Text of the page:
Battling Enteropathogenic Clostridia: Phage Therapy for Clostridioides difficile and Clostridium perfringens
van der Vossen, J.M.B.M.
The pathogenic Clostridioides difficile and Clostridium perfringens are responsible for many health care-associated infections as well as systemic and enteric diseases. Therefore, they represent a major health threat to both humans and animals. Concerns regarding increasing antibiotic resistance (related to C. difficile and C. perfringens) have caused a surge in the pursual of novel strategies that effectively combat pathogenic infections, including those caused by both pathogenic species. The ban on antibiotic growth promoters in the poultry industry has added to the urgency of finding novel antimicrobial therapeutics for C. perfringens. These efforts have resulted in various therapeutics, of which bacteriophages (in short, phages) show much promise, as evidenced by the Eliava Phage Therapy Center in Tbilisi, Georgia (https://eptc.ge/). Bacteriophages are a type of virus that infect bacteria. In this review, the (clinical) impact of clostridium infections in intestinal diseases is recapitulated, followed by an analysis of the current knowledge and applicability of bacteriophages and phage-derived endolysins in this disease indication. Limitations of phage and phage endolysin therapy were identified and require considerations. These include phage stability in the gastrointestinal tract, influence on gut microbiota structure/function, phage resistance development, limited host range for specific pathogenic strains, phage involvement in horizontal gene transfer, and—for phage endolysins—endolysin resistance, -safety, and -immunogenicity. Methods to optimize features of these therapeutic modalities, such as mutagenesis and fusion proteins, are also addressed. The future success of phage and endolysin therapies require reliable clinical trial data for phage(-derived) products. Meanwhile, additional research efforts are essential to expand the potential of exploiting phages and their endolysins for mitigating the severe diseases caused by C. difficile and C. perfringens. Copyright © 2022 Venhorst, van der Vossen and Agamennone.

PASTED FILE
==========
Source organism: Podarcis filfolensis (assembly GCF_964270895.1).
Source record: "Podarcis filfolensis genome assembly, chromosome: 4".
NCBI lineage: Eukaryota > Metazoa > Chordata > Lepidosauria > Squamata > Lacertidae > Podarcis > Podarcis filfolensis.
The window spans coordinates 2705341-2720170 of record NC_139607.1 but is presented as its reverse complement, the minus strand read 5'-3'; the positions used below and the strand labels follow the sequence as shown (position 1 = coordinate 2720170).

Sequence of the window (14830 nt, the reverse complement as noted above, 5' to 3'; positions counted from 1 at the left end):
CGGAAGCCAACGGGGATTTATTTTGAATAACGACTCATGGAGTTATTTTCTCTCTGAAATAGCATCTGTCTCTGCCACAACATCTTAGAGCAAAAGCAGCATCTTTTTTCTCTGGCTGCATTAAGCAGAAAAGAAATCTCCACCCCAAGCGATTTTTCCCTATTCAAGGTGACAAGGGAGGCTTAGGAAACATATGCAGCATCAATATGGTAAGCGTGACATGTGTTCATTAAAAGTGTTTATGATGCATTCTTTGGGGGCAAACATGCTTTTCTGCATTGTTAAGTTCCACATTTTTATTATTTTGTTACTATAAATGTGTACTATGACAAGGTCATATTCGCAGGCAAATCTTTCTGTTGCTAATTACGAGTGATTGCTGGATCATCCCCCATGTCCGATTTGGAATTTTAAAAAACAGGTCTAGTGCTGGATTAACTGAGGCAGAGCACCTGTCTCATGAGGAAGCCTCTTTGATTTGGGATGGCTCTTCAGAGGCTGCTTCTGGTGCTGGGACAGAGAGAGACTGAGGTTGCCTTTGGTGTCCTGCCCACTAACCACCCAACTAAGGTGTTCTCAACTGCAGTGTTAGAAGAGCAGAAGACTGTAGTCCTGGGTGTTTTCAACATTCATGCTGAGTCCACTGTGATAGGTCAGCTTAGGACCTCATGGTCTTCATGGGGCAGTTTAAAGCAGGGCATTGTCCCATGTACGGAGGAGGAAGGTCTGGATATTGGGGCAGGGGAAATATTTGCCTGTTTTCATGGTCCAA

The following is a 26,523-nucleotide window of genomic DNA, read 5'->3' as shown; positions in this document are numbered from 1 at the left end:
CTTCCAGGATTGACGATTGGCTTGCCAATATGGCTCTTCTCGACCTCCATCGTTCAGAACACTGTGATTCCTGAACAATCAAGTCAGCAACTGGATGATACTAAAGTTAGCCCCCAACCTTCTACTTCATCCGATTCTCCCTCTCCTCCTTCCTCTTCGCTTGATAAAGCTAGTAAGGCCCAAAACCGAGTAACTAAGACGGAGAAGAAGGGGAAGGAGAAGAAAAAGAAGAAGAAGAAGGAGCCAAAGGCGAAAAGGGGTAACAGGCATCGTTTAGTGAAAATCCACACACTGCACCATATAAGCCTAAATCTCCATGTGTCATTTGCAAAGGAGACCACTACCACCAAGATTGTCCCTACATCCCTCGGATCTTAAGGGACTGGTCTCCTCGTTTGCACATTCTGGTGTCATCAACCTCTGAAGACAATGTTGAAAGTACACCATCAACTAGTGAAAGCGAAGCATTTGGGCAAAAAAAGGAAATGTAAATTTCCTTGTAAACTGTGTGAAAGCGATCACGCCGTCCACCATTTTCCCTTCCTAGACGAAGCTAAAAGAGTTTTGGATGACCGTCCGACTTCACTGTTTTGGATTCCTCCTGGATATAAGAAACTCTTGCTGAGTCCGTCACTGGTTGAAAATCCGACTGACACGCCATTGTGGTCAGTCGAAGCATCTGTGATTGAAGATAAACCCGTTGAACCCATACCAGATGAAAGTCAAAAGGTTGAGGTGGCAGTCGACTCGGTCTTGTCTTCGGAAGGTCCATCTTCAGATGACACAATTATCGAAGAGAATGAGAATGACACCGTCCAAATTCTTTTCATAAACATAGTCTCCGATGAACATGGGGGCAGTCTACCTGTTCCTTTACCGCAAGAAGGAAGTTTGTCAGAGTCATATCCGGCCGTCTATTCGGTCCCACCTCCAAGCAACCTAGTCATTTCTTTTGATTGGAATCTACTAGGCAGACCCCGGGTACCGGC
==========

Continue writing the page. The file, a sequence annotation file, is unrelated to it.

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Frontiers in Microbiology, 13 (13)